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Norma Lorre Goodrich, 89; Shed New Light on King Arthur

September 30, 2006|Jocelyn Y. Stewart | Times Staff Writer

With all the patience of an archeologist excavating an ancient site, writer Norma Lorre Goodrich spent years unearthing the story of King Arthur.

For centuries the story was thought to be a fable, with British roots and a powerful appeal to generations. But beneath the legend of Camelot and Queen Guinevere, the Knights of the Round Table and Lancelot, Goodrich discovered what she called the true story: King Arthur was not a myth but an actual person, born to a royal family. He did not live in Britain or Wales but in Scotland.

Though her findings clashed with years of scholarship and conventional wisdom, Goodrich was confident:

"Time to clean house in Camelot," she said at the time her book was published.

Goodrich, a prolific author and former USC and Claremont Colleges professor who surprised students and colleagues with her sometimes controversial discoveries, died Sept. 19 of natural causes at her home in Claremont, said her friend and longtime assistant, Darin Stewart. She was 89.

During her 45 years of teaching comparative literature and writing, Goodrich viewed writings not as staid, already discovered treasures, but as dynamic works that kept yielding truths.

For The Record
Los Angeles Times Saturday October 07, 2006 Home Edition Main News Part A Page 2 National Desk 2 inches; 93 words Type of Material: Correction
Norma Lorre Goodrich: The obituary about writer and professor Norma Lorre Goodrich in the California section on Sept. 30 said her book on King Arthur concluded "he did not live in Britain or Wales but in Scotland." The article should have said he did not live in England or Wales but in Scotland. The name of Goodrich's book is "King Arthur." The Section A briefing Sept. 30 on Goodrich's death noted that she taught at Claremont College. Goodrich was dean of the faculty at Scripps College, one of the five undergraduate Claremont Colleges.

"Literature has the answers to the problems of our times," Goodrich told a Times reporter in 1967. "Young people study literature because they are looking for answers, and if they come for that reason, they're going to be writers."

Much of her professional career was spent journeying through literature and the places that gave birth to it. Goodrich was ably equipped for her travels, both literary and actual. She spoke numerous languages, which aided her as she pored over ancient works.

"All my life I've been reading Latin and French," she said in the Times interview. "I read my whole childhood away, and I just always wanted to be a writer."

Goodrich was born May 10, 1917, in Huntington, Vt., the daughter of Charles Edmund and Edyth Annie Falby. When she was 5, an aunt gave her a copy of Alfred, Lord Tennyson's book "The Idylls of the King," and set her on a literary path.

Goodrich graduated from the University of Vermont in 1938 with a bachelor's degree and continued her studies at universities in France, where she lived for many years and once owned and directed a school.

She married Joseph Lorre and the couple had a son, Jean-Joseph Lorre. They divorced in 1946. In 1965 she earned doctoral degrees in French and Roman philology from Columbia University.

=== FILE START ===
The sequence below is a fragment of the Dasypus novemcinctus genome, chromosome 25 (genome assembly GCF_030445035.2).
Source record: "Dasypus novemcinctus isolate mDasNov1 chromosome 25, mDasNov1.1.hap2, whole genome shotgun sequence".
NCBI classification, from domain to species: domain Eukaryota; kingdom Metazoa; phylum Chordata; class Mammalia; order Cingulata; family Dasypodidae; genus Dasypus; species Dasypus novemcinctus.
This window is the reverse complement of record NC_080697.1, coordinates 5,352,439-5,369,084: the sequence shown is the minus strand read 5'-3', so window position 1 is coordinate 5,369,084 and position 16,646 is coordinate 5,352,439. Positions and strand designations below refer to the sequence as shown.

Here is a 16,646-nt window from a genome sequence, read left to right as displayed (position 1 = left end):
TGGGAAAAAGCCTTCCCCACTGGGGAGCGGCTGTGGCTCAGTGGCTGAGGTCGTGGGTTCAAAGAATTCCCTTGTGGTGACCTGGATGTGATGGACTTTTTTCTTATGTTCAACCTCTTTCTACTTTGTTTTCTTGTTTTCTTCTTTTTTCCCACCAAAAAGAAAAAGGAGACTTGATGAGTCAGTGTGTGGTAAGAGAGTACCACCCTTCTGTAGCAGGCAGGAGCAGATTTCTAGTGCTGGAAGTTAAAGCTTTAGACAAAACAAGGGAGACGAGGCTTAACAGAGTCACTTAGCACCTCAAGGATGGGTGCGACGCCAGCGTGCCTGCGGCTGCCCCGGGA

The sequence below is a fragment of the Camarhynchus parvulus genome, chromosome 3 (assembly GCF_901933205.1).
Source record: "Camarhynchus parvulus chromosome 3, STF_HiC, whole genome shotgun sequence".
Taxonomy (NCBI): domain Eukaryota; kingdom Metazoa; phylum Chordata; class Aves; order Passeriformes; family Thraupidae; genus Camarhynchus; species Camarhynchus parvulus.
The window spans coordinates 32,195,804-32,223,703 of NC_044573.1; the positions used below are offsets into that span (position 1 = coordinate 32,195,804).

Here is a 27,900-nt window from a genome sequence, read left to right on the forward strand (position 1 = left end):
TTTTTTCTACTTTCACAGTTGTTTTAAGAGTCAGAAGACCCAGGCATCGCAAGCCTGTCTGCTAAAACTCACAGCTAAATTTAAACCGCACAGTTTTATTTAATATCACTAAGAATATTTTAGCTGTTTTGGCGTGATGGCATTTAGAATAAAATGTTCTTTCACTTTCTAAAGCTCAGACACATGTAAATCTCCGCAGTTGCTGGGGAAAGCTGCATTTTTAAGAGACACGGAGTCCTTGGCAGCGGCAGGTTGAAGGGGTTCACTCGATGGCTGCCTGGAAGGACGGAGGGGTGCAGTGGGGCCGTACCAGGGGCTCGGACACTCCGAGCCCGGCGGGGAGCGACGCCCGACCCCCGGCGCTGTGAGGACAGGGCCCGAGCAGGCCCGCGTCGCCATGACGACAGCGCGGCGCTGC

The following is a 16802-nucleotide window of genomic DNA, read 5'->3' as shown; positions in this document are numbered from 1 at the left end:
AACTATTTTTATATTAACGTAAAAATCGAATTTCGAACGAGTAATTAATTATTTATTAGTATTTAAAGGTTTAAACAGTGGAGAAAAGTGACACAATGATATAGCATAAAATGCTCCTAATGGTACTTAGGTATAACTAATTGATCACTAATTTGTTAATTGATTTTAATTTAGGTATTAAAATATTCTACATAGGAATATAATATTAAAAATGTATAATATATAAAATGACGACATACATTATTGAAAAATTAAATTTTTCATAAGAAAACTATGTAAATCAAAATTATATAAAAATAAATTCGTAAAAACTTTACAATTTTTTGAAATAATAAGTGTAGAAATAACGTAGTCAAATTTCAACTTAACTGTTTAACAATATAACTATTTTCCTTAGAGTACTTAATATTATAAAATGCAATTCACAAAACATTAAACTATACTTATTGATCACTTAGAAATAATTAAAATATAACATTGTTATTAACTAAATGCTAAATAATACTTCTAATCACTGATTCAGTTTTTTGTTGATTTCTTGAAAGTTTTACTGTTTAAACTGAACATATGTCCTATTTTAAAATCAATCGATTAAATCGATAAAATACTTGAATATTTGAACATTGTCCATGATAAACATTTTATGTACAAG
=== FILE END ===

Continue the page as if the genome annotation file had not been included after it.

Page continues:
Using the pen name Goodrich, she began publishing in 1960, with "Myths of the Hero," an exploration of myths from ancient and medieval times. In it she wrote, "The hero myth may be the one that has most influenced culture down the centuries."

A Times critic called the myths as retold by Goodrich a "remarkable collection" that generates a sense of universal connectedness, a link with the heroic thrust in all men.

In 1964 Goodrich married John Hereford Howard and began teaching French and comparative literature at USC. She continued her practice of writing a book a year, "always beginning her writing the day after Labor Day," said Stewart.

"Writing is a very solitary business," she said in the 1967 Times article. "But the problem is how to keep in touch with the real world. If I sit in the house and just write, I lose my tongue."

Teaching allowed her to keep in touch and offered her an opportunity to consort with young, optimistic students, "the nicest segment of society," she said. For them she made literature relevant.

"She totally captured my imagination," said Kate Mueller, a former student of Goodrich's who is now dean of students at Orange Coast College. "She had a passion for exciting your brain. It wasn't ever just rote memorization."

Goodrich approached ancient writings with a fresh eye, allowing herself to be surprised by what she found.

"I have only recently discovered this, to my own chagrin: Great literature has always hated women as inferior, and even much worse," she told the Times in 1971, the year she became dean of the faculty at Scripps College, a women's college in Claremont.

The image of women in literature was a recurring theme of Goodrich's writings and teaching.

In Greek mythology and fairy tales, which Goodrich considered literature, the message sent to little girls was often unhealthy.

"The status of women in the fairy tale is experienced as an inferiority, and this inferiority is definitive," Goodrich told The Times. "There is no way for the little girl in the fairy tale to transcend it, except by marrying the prince."

By 1986, Goodrich was professor emerita at the Claremont Colleges and had turned her attention to the legend of King Arthur after discovering a void in the scholarship: "All the books on Arthur have been on the mythology, the legend," she told a Times reporter then.

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